Buddha himself though seems to be on a path to save as many souls as possible, be it male or female bodies they are housed in. He does not allow societal taboos or superficial criteria take precedence over achieving immortality. His eyes filled with compassion, win over Ambapali, who is used to men objectifying her. This seed of an idea sees her let go of her vast wealth that she has earned of her own merit in the pursuit of eternity.

We are then taken through the life of Jahanara, (Shah Jahan and Mumtaz Mahal’s daughter) and Rani Laxmibai. One is a Mughal princess and the other the widow of Gangadhar Rao, the British appointed ruler of Jhansi. It is rumoured that Jahanara had an incestuous relationship with her father after her mother’s death and that Rao loved to cross-dress as a woman.

Two different women, seemingly living with power and pelf, yet strangely left to their own defences to take care of themselves. Though we admire Rani Laxmibai’s valor, we are struck by how she choose not to shave her head or wear jewels, despite being a Brahmin widow.


Image source: amazon India

Jahanara manoeuvred herself through her father’s reign, the death of her beloved brother Dara Shikoh and in the court of her brother Aurangzeb. She chose peace over bloody battles, but had to see the gory transference of power to Aurangzeb and the imprisonment of her father. Her influence over the Mughal court was vast and yet she seemed unmoved by it, requesting a simple tomb, covered merely with grass, rather than stone embellishments.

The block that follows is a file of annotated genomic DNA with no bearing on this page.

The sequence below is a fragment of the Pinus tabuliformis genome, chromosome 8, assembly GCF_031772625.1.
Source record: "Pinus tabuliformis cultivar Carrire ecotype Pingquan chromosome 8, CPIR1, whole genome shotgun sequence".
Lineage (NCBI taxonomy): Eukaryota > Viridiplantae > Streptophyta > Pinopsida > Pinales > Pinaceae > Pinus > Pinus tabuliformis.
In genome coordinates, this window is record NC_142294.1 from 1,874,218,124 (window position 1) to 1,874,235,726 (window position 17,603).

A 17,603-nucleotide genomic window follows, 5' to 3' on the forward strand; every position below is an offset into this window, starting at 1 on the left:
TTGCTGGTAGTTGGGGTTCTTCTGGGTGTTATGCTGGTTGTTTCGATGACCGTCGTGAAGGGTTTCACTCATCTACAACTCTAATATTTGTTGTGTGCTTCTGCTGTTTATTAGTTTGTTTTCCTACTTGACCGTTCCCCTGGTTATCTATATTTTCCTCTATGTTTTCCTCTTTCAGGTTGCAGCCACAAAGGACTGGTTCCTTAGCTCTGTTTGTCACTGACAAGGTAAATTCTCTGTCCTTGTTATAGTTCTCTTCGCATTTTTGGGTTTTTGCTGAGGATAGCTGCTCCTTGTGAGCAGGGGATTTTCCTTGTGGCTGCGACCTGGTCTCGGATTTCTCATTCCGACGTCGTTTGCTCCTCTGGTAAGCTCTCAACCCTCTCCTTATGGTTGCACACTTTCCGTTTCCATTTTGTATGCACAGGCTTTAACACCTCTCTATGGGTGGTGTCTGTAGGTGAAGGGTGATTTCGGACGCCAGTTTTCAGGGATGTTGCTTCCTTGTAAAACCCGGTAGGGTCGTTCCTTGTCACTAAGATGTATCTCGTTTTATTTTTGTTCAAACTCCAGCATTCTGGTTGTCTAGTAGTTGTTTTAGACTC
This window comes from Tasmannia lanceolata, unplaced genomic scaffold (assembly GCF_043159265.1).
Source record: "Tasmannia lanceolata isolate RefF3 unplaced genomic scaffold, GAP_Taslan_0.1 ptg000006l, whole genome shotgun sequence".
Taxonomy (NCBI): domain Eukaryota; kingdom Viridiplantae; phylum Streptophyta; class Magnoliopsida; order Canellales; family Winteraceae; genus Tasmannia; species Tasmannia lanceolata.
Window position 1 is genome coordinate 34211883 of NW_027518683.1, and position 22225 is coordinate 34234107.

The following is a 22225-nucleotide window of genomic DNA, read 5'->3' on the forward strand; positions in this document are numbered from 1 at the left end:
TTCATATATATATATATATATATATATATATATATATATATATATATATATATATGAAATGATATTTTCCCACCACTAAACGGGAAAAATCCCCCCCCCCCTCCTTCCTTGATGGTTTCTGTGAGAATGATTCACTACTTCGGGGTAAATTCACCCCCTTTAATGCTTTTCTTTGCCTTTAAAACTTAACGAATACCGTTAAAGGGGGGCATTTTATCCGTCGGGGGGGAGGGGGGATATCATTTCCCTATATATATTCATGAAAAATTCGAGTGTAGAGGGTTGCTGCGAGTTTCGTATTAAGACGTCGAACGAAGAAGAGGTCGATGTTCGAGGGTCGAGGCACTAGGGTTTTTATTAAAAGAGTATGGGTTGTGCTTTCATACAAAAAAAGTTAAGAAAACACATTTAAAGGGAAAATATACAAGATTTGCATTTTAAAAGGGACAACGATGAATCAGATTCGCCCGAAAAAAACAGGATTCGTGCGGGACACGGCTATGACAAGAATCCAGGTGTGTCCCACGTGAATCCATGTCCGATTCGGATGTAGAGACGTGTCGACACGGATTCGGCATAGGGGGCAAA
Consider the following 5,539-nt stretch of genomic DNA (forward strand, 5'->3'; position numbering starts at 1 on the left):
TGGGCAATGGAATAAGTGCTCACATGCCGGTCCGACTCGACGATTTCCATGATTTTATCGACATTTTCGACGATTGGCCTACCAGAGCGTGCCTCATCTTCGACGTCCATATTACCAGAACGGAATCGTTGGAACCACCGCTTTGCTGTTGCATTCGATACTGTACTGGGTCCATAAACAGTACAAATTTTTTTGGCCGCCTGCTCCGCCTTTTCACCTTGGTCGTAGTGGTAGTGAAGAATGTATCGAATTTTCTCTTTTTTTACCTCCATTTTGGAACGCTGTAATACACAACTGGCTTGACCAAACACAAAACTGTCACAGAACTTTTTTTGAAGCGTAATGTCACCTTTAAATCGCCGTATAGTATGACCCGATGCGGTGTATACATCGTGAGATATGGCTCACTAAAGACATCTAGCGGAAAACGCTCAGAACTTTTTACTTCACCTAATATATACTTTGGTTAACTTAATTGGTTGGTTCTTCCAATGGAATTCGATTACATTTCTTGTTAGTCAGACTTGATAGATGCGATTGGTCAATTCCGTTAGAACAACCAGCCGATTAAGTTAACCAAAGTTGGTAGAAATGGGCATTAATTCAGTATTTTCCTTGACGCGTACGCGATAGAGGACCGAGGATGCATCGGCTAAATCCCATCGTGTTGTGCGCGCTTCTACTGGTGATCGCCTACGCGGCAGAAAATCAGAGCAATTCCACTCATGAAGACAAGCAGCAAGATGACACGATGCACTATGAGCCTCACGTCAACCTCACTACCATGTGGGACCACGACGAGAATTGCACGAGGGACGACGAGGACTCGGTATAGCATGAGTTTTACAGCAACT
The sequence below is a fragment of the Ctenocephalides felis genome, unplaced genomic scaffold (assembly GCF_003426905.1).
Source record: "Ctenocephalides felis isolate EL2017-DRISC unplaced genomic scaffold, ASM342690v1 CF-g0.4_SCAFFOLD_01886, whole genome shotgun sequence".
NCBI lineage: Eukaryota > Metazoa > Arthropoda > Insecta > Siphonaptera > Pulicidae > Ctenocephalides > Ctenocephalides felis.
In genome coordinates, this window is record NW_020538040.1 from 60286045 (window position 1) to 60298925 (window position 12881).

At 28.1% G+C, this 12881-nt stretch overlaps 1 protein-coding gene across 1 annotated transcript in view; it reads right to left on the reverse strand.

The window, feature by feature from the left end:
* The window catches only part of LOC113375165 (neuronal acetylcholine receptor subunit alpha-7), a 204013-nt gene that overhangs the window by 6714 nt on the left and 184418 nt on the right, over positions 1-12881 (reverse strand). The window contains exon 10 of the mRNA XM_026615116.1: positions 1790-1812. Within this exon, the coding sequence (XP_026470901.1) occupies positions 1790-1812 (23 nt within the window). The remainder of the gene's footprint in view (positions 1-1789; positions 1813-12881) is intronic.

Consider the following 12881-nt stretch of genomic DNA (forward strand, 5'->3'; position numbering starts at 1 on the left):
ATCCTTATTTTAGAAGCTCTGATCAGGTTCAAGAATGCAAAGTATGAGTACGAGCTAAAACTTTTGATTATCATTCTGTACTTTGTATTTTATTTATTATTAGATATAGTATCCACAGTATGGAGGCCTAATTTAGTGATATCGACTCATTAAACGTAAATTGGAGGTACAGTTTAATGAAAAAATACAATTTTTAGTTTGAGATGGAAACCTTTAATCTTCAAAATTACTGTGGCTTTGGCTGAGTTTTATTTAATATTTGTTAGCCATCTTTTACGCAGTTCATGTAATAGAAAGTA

This foretaste of what riches the book has within its chapters must surely make a reader thirst for more. This collection of stories of women, each brave and dancing to their own drum is quite remarkable.

Jarring notes include a serious referencing of The Amar Chitra Katha as a source in this otherwise well researched book.

While we must celebrate stories of yore, it is important that we support the voices of the women of today who choose to live rather unconventional views and lives. We must draw strength from the stories in Heroines to continue to fight against the suppression of narratives by women. If feminism in the context of Indian history and folklore interest you, Heroines is definitely the book for you. If the stories of Draupadi, Radha and Razia have been mere caricatures until now, Heroines will bring them alive for you.

Want a copy of this book?

If you’d like to pick up Heroines: Powerful Indian Women of Myth and History by Ira Mukhoty, use our affiliate links: at FlipkartAmazon India, and at Amazon US.

Women’s Web gets a small share of every purchase you make through these links, and every little helps us continue bringing you the reads you love!

Liked this post?

Become a premium user on Women’s Web and get access to exclusive content for women, plus useful Women’s Web events and resources in your city.

Image source: By Dharmadhyaksha (Own work) [CC BY-SA 3.0], via Wikimedia Commons


About the Author

Sheeba Manish

Sheeba is the co-founder and editor at Little Kulture, a website dedicated to discovering great things for children every day. Web link: https://littlekulture.com/ read more...

8 Posts | 32,760 Views

Stay updated with our Weekly Newsletter or Daily Summary - or both!

All Categories